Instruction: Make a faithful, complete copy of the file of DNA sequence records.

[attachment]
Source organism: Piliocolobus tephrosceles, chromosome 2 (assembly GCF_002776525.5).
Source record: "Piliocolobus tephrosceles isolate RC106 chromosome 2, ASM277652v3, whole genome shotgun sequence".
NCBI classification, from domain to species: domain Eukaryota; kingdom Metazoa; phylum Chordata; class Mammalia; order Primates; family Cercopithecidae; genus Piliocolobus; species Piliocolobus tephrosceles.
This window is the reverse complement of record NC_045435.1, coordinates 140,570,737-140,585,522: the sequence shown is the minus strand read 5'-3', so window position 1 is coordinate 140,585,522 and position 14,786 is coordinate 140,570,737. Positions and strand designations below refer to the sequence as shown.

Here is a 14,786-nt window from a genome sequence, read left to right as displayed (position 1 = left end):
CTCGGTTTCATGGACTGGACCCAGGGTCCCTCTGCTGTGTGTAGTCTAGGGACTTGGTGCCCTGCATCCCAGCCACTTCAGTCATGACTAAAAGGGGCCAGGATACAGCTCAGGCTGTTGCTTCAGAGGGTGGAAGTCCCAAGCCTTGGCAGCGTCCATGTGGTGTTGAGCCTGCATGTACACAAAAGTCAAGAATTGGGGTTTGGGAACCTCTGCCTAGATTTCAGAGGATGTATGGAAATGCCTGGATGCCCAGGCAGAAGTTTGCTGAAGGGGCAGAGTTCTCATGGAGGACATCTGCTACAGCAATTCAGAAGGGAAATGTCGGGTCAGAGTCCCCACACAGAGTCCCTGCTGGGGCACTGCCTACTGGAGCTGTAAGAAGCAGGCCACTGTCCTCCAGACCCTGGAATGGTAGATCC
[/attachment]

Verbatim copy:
Source organism: Piliocolobus tephrosceles, chromosome 2 (assembly GCF_002776525.5).
Source record: "Piliocolobus tephrosceles isolate RC106 chromosome 2, ASM277652v3, whole genome shotgun sequence".
NCBI classification, from domain to species: domain Eukaryota; kingdom Metazoa; phylum Chordata; class Mammalia; order Primates; family Cercopithecidae; genus Piliocolobus; species Piliocolobus tephrosceles.
This window is the reverse complement of record NC_045435.1, coordinates 140,570,737-140,585,522: the sequence shown is the minus strand read 5'-3', so window position 1 is coordinate 140,585,522 and position 14,786 is coordinate 140,570,737. Positions and strand designations below refer to the sequence as shown.

Here is a 14,786-nt window from a genome sequence, read left to right as displayed (position 1 = left end):
CTCGGTTTCATGGACTGGACCCAGGGTCCCTCTGCTGTGTGTAGTCTAGGGACTTGGTGCCCTGCATCCCAGCCACTTCAGTCATGACTAAAAGGGGCCAGGATACAGCTCAGGCTGTTGCTTCAGAGGGTGGAAGTCCCAAGCCTTGGCAGCGTCCATGTGGTGTTGAGCCTGCATGTACACAAAAGTCAAGAATTGGGGTTTGGGAACCTCTGCCTAGATTTCAGAGGATGTATGGAAATGCCTGGATGCCCAGGCAGAAGTTTGCTGAAGGGGCAGAGTTCTCATGGAGGACATCTGCTACAGCAATTCAGAAGGGAAATGTCGGGTCAGAGTCCCCACACAGAGTCCCTGCTGGGGCACTGCCTACTGGAGCTGTAAGAAGCAGGCCACTGTCCTCCAGACCCTGGAATGGTAGATCC